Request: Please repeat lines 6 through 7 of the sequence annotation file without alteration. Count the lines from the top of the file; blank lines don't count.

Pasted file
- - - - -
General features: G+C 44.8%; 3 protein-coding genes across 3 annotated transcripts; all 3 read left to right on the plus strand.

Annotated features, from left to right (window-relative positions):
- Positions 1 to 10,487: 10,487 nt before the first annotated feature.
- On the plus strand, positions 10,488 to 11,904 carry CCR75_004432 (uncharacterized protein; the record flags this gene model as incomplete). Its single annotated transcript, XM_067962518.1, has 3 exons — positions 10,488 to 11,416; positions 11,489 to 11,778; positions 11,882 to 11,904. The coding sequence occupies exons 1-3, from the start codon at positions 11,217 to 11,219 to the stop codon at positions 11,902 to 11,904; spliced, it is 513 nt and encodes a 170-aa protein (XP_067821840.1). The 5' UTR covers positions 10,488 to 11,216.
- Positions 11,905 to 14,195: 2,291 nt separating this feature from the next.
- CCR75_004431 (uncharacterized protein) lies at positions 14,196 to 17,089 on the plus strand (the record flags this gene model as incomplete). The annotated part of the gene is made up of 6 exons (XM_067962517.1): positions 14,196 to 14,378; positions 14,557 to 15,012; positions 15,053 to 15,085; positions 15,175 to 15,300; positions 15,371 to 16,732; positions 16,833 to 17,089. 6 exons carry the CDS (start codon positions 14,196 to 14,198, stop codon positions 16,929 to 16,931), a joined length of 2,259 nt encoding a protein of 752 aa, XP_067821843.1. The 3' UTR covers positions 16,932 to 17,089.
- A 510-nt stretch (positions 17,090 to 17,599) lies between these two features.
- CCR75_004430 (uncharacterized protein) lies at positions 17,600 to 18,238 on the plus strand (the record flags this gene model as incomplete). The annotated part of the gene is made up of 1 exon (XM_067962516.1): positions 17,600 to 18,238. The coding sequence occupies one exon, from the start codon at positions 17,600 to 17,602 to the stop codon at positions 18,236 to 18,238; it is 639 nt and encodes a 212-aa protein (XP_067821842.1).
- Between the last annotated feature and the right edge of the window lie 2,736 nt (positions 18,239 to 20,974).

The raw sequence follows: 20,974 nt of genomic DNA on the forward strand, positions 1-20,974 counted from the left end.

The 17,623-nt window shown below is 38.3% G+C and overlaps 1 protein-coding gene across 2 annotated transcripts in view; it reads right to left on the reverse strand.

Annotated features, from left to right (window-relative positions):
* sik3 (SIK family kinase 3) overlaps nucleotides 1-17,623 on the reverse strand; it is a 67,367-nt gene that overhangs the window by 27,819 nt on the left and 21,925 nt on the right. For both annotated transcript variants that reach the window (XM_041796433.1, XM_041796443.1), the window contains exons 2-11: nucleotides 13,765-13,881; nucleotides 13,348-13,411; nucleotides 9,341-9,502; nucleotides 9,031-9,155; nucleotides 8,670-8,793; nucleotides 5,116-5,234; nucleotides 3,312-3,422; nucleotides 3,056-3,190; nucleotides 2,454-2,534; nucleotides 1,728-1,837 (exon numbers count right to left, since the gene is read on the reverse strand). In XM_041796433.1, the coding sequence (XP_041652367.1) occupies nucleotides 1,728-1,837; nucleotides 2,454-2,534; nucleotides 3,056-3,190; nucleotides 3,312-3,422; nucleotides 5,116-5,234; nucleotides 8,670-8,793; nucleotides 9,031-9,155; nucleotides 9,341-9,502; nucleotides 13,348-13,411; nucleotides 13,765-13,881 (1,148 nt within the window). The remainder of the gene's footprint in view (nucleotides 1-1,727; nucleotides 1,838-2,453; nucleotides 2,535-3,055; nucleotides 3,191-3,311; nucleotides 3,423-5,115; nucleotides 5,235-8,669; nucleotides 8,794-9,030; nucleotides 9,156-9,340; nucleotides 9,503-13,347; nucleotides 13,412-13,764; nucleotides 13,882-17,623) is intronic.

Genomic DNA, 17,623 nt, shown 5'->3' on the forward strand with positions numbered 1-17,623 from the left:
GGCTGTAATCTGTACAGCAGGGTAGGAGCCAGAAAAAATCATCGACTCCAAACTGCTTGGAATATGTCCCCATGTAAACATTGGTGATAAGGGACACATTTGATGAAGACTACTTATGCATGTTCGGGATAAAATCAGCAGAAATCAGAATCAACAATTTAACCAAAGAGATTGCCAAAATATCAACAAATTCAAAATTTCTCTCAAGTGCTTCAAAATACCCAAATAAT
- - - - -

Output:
- CCR75_004431 (uncharacterized protein) lies at positions 14,196 to 17,089 on the plus strand (the record flags this gene model as incomplete). The annotated part of the gene is made up of 6 exons (XM_067962517.1): positions 14,196 to 14,378; positions 14,557 to 15,012; positions 15,053 to 15,085; positions 15,175 to 15,300; positions 15,371 to 16,732; positions 16,833 to 17,089. 6 exons carry the CDS (start codon positions 14,196 to 14,198, stop codon positions 16,929 to 16,931), a joined length of 2,259 nt encoding a protein of 752 aa, XP_067821843.1. The 3' UTR covers positions 16,932 to 17,089.
- A 510-nt stretch (positions 17,090 to 17,599) lies between these two features.